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Published In: Species Plantarum 1: 474. 1753. (1 May 1753) (Sp. Pl.) Name publication detailView in BotanicusView in Biodiversity Heritage Library

Project Name Data (Last Modified On 9/22/2017)
Acceptance : Accepted
Project Data     (Last Modified On 7/9/2009)
Status: Introduced


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3. Prunus armeniaca L. (apricot)

Armeniaca vulgaris Lam.

Pl. 537 k, l; Map 2473

Plants trees, to 10 m tall, not suckering. Branches unarmed. Twigs glabrous, producing pseudoterminal winter buds (these usually in a cluster of 2 or 3 at the tip). Petioles (12–)20–45 mm long, glabrous or somewhat hairy toward the tip, with 1–5 stout, stalked glands near the tip and/or along the basal portions of the blade margins. Leaf blades (3–)5–9 cm long, (2–)4–8 cm wide, less than 2 times as long as wide, ovate to broadly ovate or slightly heart-shaped, rounded to broadly angled to occasionally truncate or shallowly cordate at the base, angled or short-tapered to a sharply pointed tip, the margins simply or doubly toothed, the more or less blunt and usually at least slightly incurved teeth gland-tipped, the upper surface glabrous or occasionally with scattered, short, stiff hairs, the undersurface with main veins hairy, mostly in the basal half of the leaf or more commonly with only small tufts of hairs in the axils of the main veins. Inflorescences produced before the leaves develop, of solitary flowers per bud (2 or more buds may be clustered at some nodes), the flower stalks absent or to 3 mm long, hairy. Flowers with the hypanthum 4–6 mm long, narrowly bell-shaped, glabrous or sparsely hairy. Sepals 4–6 mm long, reflexed at flowering, oblong-ovate, the margins nearly entire, with at most a few glandular teeth, the inner surface sparsely hairy. Petals 8–12 mm long, broadly elliptic to nearly circular, pink or pinkish-tinged while in bud, but becoming white at flowering. Fruits 25–60 mm long, broadly ellipsoid to more or less globose, somewhat flattened, shallowly to deeply longitudinally grooved on 1 side, the surface yellow to orange, sometimes tinged with red, densely and minutely hairy, but often becoming nearly glabrous at maturity, the fleshy layer well-developed, the stone ellipsoid to more or less globose, strongly flattened, the surface more or less smooth. 2n=16. March–April.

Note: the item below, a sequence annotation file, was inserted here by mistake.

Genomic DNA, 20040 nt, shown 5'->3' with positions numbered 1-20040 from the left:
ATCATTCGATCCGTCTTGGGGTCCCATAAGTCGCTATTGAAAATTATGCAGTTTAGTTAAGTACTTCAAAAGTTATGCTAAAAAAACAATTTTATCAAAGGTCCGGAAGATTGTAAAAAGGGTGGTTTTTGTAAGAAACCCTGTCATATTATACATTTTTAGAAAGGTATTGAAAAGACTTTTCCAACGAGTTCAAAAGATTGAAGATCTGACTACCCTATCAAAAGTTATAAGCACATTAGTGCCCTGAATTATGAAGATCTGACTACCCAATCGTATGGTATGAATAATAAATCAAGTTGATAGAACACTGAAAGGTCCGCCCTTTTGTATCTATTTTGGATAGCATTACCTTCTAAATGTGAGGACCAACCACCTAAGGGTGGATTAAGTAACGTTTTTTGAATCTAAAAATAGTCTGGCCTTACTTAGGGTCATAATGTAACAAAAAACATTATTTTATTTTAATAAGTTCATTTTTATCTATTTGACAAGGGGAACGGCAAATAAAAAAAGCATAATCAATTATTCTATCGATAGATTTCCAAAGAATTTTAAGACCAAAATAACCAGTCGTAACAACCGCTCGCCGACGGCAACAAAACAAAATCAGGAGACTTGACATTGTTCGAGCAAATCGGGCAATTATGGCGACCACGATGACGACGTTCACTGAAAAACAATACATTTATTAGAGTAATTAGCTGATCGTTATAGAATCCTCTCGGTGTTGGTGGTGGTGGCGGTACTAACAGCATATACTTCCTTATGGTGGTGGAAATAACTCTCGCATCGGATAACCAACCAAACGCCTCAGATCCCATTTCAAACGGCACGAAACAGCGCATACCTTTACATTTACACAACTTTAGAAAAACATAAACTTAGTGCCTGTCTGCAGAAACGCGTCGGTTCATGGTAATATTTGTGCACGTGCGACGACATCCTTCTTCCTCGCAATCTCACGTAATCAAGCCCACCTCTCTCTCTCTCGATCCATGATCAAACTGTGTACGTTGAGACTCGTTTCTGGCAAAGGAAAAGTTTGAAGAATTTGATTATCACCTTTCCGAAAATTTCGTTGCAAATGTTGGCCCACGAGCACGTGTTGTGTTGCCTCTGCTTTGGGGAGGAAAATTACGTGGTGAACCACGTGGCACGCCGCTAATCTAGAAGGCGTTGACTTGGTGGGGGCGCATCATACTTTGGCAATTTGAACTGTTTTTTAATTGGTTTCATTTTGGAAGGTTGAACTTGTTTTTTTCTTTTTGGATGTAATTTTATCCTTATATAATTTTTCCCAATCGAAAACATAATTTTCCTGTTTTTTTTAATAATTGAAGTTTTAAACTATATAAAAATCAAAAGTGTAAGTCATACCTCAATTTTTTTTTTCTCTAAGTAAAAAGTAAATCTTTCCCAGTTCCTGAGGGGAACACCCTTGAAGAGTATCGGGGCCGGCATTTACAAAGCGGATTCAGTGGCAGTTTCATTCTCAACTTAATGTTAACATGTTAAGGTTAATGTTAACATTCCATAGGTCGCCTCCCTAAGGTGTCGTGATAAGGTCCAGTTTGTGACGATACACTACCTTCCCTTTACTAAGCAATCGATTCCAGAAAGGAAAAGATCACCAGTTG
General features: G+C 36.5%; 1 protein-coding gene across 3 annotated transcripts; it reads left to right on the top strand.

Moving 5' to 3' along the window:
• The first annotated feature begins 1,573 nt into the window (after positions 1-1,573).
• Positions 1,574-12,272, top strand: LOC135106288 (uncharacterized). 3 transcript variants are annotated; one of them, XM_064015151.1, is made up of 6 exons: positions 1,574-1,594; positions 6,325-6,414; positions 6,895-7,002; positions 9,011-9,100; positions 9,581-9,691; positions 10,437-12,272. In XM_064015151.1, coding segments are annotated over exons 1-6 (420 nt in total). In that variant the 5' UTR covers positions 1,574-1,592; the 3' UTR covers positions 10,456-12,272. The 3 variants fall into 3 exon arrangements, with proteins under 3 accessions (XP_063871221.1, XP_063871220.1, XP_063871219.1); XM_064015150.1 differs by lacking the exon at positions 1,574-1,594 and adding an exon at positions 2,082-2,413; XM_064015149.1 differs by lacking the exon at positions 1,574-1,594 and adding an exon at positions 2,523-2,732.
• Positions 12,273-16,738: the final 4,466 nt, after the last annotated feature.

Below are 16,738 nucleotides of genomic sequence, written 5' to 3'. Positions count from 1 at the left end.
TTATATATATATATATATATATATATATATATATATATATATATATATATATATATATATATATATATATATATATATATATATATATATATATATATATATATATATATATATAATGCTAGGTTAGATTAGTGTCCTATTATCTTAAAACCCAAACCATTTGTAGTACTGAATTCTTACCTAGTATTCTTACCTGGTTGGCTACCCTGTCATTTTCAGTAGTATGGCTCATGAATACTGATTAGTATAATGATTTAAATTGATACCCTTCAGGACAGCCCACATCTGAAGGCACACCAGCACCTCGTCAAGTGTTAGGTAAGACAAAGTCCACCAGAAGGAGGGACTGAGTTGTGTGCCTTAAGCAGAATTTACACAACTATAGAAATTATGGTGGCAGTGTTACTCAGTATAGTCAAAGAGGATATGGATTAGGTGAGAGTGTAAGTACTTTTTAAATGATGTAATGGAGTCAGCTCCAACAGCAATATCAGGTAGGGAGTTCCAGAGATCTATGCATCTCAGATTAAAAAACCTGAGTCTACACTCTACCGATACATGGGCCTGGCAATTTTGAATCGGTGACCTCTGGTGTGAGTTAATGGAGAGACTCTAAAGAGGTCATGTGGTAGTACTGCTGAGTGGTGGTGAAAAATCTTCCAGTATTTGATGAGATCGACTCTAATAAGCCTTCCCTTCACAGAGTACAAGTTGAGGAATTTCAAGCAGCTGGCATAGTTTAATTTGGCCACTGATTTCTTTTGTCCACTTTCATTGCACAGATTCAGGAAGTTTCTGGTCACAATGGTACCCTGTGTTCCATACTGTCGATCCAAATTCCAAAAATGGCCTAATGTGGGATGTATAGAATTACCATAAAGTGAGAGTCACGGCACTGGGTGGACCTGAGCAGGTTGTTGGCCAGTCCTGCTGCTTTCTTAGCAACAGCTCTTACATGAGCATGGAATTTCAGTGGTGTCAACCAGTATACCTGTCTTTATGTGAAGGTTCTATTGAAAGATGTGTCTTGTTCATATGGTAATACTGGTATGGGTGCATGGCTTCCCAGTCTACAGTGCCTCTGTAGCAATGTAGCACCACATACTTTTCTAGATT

Introduced, uncommon, known thus far only from Franklin and Stoddard Counties and the city of St. Louis (native of Asia; introduced sporadically in the northeastern and western U.S.; Canada). Railroads and open, disturbed areas.

Typically, the leaf blades of P. armeniaca are glabrous, except for tufts of short, stiff hairs in the axils of the main veins toward the base of the undersurface. However, some of the North American material has the hairs extending up the midvein or other main veins and in a few specimens the upper surface has scattered, minute, stiff, sharply pointed hairs. These differences undoubtedly are an indirect result of plant breeding for various fruit variants in different cultivars.

Apricots are popular fruits when dried, canned, or used in jams and preserves. They also are sold as fresh fruits. This species was first reported for Missouri by Mühlenbach (1979) from the St. Louis railyards.



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